The Mask of Apollo ~ A Capsule Book Review by Allen Kopp
Mary Renault’s 1966 novel, The Mask of Apollo, is historical fiction, based, in large part, on historical fact. The main character is Nikeratos (“Niko” to his friends), an Athenian actor who is relating the story in his first-person voice. Nikeratos is a fictional construct, but most of the other characters and incidents, including a very young Alexander the Great at the end of the story, are real.
The setting is Greece about four hundred years before Christ. Nikeratos, being the son of an actor, is born into acting. He finds success in his calling early in life and moves up through the ranks of desired actors. To me the most interesting parts of the novel are the descriptions of the stagecraft of the period, which, even by today’s standards, were very elaborate and sophisticated. Plays were the entertainment of the masses, instead of just the cultured few. Theatres seated as many as fifteen or twenty thousand people and plays often began before dawn, with the rising sun sometimes used as an effect in the play. Only men were allowed to act on the stage, so men played in women’s roles. People in the audience never saw the faces of the actors during a performance because they wore elaborate masks (mask-making was a craft in itself). Underneath the masks the actors spoke the lines the playwrights had written. The best and most successful actors became celebrated.
If Nikeratos’s life isn’t interesting enough as an actor, he becomes involved in political intrigue in Syracuse, a powerful Greek city state at the tip of the island of Sicily. Syracuse has been controlled by despots, first by Dionysius, and then after his death by his son, Dionysius the Younger. Nikeratos befriends Dion, a moderate politician and pupil of the philosopher Plato. (They never become “lovers” in the Greek sense because they are of different worlds, but there is definitely an attraction going on there.) Dion is trying to bring stability and democracy to Syracuse by teaching Dionysius the Younger about more tolerant forms of government. Dion entrusts Nikeratos to convey sensitive political documents between Syracuse and Athens. Plato and Dion attempt to restructure the government of Syracuse along the lines of Plato’s Republic, with Dionysius the Younger as the archetypal philosopher-king. Of course, things don’t work out the way they had hoped.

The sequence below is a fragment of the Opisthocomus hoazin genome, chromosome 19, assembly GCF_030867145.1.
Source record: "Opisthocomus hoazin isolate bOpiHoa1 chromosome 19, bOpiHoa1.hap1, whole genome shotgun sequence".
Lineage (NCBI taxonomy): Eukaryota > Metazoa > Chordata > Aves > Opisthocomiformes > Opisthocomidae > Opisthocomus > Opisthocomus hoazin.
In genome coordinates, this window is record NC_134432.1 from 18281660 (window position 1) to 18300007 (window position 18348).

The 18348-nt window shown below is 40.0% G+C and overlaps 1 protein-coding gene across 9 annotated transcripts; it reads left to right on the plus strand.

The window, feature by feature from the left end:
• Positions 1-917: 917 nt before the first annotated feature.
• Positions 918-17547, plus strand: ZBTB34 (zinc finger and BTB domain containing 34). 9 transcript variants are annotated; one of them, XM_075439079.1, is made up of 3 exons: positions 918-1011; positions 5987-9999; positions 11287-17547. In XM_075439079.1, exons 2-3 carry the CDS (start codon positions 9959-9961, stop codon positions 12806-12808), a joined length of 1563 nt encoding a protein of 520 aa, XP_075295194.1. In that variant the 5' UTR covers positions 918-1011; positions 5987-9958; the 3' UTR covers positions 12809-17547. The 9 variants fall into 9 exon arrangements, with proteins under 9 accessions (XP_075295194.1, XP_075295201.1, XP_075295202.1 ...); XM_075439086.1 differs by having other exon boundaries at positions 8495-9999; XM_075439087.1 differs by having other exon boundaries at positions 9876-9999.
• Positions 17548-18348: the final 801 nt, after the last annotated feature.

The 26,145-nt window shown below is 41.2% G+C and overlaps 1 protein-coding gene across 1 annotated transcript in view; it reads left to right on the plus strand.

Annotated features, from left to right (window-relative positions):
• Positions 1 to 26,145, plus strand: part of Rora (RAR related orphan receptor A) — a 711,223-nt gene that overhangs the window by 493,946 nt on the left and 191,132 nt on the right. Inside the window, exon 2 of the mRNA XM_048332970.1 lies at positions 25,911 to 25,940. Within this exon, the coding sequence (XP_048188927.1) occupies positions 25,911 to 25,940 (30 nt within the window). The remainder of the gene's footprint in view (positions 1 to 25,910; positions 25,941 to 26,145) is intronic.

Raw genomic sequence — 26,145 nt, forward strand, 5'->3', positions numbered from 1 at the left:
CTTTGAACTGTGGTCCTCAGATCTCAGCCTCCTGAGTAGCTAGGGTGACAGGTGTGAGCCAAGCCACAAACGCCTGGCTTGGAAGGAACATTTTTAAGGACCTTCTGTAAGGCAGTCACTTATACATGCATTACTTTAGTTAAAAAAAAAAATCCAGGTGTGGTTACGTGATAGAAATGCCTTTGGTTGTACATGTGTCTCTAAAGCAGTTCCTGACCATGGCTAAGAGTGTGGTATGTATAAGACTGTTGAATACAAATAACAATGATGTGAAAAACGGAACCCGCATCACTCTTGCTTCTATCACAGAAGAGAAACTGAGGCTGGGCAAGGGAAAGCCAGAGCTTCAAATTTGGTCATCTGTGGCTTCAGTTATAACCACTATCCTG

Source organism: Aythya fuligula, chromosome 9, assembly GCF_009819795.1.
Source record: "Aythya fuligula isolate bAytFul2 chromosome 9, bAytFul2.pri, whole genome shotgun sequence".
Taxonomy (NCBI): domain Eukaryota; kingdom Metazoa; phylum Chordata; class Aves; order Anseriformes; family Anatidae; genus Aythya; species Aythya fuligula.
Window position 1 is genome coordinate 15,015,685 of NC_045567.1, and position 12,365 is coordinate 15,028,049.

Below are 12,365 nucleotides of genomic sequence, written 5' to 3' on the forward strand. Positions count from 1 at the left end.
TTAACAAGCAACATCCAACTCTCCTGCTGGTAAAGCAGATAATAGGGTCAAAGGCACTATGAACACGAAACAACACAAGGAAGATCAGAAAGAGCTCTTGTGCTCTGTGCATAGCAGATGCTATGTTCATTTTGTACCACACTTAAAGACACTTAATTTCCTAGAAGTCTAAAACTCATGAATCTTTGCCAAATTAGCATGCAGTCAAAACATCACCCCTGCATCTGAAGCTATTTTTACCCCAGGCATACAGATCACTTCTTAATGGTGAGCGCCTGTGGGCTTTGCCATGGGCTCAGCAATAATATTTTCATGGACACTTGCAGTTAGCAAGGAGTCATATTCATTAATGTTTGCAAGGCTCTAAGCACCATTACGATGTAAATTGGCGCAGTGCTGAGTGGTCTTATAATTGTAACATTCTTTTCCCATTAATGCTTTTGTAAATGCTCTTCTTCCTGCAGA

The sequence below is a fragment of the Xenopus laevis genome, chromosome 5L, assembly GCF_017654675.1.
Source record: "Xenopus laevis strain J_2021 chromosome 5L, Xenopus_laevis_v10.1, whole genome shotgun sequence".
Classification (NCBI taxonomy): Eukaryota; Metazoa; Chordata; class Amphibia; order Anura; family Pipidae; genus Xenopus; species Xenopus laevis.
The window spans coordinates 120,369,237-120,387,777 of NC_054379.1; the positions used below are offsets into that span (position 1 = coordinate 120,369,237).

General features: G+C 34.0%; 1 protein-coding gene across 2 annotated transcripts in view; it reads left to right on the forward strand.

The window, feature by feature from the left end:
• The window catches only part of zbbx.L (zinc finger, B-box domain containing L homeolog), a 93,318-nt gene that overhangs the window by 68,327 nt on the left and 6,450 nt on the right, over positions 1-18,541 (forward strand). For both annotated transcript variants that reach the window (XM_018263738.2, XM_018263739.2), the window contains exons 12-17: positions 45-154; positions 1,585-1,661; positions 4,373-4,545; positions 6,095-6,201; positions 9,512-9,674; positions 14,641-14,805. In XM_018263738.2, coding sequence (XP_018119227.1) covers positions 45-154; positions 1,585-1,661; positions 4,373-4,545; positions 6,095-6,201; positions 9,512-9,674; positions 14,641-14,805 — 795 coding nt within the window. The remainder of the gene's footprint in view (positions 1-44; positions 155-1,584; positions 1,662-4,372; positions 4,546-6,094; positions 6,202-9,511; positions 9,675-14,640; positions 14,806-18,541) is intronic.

The Mask of Apollo is a readable classic, somewhere between pop fiction and literature. It’s plenty engaging enough, but for me the political intrigue began to grow thin and meandering toward the end of the book. History tells us that things didn’t end well for Plato and Dion, but the last hundred pages or so seemed kind of anticlimactic. It might have been gripping but isn’t. All in all, though, it’s an interesting and informative journey to the ancient world, an escape from the dreary times we live in.
Copyright © 2016 by Allen Kopp